Editor’s note: We are aware the COVID-19 situation is rapidly evolving. When this article was compiled Tuesday morning, the information was accurate. There is an ongoing list of closures on the Livermore Falls Advertiser and Franklin Journal websites but we urge readers to reach out to organizations directly if you have any questions about changes in operations.

REGION — Several downtown Farmington business representatives reacted last week to the news that University of Maine at Farmington students would transition to remote instruction to limit exposure of COVID-19. The new learned protocols would be effective Monday, March 23 following spring break.

By Sunday afternoon,  officials with Regional School Unit 9, Regional School Unit 73 and School Administrative District 58 announced school closures through March 27.

Gov. Janet Mills declared a civil state of emergency Sunday as health officials reported new coronavirus infections. Mills also issued a new set of recommendations aimed at slowing public transmission of the virus, including advising schools to stop holding on-site classes and recommending against gatherings of more than 50 people.

By Monday, several businesses who initially voiced concern over lack of business from a lack of college students had made decisions to either close or limit services.

“I am a little concerned. We’ve only had this place a little over a year. It’s pretty new to us. A good portion of our business does come from the college,” Chris Bracy said Thursday, March 12.  He and his wife, Brianna, own The Downtown Press Cafe at Marceau Court.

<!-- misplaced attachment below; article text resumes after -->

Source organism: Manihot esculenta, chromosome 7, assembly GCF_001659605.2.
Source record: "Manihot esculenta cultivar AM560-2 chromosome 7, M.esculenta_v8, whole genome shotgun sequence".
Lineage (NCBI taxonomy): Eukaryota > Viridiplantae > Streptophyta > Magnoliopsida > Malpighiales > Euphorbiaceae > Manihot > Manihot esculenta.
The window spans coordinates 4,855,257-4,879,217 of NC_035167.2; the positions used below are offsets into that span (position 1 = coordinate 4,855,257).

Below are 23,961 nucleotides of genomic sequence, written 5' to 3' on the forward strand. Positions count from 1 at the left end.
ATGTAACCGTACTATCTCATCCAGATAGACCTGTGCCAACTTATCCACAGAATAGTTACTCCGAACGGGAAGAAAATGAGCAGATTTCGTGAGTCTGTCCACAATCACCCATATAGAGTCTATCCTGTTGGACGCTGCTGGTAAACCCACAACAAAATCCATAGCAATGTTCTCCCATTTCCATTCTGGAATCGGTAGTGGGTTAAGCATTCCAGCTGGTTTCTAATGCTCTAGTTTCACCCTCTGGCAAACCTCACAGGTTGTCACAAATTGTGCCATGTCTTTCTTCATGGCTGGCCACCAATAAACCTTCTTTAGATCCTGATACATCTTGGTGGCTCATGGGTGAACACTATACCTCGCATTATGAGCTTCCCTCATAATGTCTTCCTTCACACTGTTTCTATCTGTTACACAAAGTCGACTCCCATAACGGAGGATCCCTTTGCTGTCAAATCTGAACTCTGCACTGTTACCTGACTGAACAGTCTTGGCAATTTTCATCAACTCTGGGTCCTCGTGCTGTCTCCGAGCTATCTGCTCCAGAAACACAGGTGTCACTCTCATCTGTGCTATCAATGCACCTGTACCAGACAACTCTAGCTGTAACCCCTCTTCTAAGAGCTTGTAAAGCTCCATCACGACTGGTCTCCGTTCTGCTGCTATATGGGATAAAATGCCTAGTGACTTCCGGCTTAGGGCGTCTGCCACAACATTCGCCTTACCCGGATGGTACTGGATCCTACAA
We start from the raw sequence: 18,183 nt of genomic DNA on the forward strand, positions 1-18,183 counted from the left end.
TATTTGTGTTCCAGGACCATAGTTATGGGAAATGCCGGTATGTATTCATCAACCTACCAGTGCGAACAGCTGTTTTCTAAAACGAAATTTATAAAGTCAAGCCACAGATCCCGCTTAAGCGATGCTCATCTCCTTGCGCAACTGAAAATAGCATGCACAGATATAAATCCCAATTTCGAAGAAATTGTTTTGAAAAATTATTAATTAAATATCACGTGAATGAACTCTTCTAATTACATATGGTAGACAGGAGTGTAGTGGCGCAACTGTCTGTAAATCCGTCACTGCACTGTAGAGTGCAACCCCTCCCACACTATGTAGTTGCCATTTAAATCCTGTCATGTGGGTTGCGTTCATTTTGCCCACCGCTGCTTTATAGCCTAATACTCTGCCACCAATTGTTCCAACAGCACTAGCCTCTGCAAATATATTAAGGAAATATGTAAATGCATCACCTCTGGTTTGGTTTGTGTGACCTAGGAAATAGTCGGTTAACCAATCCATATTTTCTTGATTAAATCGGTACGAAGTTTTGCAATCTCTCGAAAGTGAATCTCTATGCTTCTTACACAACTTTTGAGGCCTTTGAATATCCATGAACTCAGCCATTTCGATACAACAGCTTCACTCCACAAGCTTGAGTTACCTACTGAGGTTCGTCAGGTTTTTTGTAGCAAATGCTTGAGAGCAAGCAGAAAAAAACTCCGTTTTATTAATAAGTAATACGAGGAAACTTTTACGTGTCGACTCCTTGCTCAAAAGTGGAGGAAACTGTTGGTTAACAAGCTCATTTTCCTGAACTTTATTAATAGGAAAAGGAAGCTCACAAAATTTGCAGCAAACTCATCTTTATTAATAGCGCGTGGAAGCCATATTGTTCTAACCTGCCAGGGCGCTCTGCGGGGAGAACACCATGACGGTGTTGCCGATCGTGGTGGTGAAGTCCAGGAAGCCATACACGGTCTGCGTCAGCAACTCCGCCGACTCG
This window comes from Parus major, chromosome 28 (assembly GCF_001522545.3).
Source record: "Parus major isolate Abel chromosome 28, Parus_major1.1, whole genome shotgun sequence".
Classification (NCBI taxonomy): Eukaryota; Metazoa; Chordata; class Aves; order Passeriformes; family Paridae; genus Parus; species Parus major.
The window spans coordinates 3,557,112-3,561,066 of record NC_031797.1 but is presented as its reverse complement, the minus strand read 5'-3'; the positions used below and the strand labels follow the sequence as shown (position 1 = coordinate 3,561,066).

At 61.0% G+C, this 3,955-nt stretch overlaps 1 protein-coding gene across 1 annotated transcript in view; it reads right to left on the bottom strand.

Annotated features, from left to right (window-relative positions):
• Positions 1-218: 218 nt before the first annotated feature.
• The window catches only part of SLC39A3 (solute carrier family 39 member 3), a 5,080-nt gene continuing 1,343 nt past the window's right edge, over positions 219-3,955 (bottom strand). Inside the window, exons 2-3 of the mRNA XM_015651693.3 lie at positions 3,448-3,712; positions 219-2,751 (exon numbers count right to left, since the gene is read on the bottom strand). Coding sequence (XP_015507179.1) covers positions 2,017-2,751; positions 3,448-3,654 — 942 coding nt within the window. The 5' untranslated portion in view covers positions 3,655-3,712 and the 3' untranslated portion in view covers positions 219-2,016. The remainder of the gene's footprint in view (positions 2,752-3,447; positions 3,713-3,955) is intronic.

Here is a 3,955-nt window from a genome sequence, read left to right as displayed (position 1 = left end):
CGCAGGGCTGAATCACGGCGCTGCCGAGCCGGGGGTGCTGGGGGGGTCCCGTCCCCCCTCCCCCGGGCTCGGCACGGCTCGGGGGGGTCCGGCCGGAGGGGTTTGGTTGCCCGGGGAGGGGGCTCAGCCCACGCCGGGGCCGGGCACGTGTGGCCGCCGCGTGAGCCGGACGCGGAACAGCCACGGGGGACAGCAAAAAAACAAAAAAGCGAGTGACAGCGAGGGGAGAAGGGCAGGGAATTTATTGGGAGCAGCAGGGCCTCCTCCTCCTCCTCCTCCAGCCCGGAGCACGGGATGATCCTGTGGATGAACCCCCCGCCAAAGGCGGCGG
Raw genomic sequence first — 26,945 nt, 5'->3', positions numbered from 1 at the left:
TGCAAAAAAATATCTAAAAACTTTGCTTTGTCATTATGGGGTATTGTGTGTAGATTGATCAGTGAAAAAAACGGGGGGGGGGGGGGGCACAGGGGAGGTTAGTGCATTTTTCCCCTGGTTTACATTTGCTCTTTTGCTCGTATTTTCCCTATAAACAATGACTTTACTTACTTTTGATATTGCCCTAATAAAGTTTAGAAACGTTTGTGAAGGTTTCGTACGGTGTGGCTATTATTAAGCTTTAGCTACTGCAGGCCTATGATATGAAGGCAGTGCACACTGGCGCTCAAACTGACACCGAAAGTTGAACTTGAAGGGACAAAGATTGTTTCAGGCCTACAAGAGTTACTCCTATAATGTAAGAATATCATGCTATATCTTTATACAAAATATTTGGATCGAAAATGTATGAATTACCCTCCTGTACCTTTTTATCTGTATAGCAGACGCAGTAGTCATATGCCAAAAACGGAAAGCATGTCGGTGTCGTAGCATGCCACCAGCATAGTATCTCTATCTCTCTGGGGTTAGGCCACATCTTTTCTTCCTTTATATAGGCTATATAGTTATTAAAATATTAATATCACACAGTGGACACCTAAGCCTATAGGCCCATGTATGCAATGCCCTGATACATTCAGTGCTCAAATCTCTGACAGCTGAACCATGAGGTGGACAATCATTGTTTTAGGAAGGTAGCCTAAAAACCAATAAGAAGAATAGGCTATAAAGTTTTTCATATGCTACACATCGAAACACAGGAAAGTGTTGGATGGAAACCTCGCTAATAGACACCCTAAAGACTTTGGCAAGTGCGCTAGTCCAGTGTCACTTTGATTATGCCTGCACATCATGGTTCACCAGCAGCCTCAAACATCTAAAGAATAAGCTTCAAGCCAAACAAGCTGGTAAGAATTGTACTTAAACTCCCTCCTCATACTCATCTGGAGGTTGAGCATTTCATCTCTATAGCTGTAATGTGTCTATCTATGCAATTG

Three of the staff are UMF students.

The business is typically a hub for breakfast and lunch, its tables packed with guests. Tuesday, it was open for lunch only. Like many other establishments, Downtown Press had transitioned to takeout orders only.

Java Joe’s Corner Cafe on Main Street will “absolutely” be affected, Assistant Manager Scott Hisman said last week.

“We absolutely think it will,” he said. “That decreases the population vastly. At the same time, we want people to be safe.”

The cafe turned off its WiFi and shut down its tables Tuesday, opting to fill to-go orders only.

The loss of students and staff will “directly and indirectly affect the businesses and community,” Bill Marceau, principle/owner of Foothills Management, said last week.


About “50% of people who we rent to are from UMF,” he said. Many of his leases are through May. He has students, staff and college professors who lease from Foothills Management.

Nobody is trying to be adverse, he said.

“We’ve been through adverse situations before” and it all worked out in the end, Marceau said.


Scott Albert, superintendent for RSU 73 said in an email Sunday that schools would be closed for students from March 16 through March 27. “This is being done as a response to COVID-19 and in hopes of “flattening the curve”, which means helping to slow down the spread of the virus by using social distancing.  We will re-evaluate near the end of those two weeks as to whether or not to extend our time out of school,” he wrote.

“Please understand we do not have any confirmed cases in RSU 73. This is meant as a deterrent and is the district being pro-active. We will be updating you by our RSU 73 website:  www.rsu73.com , by school messenger and the local paper.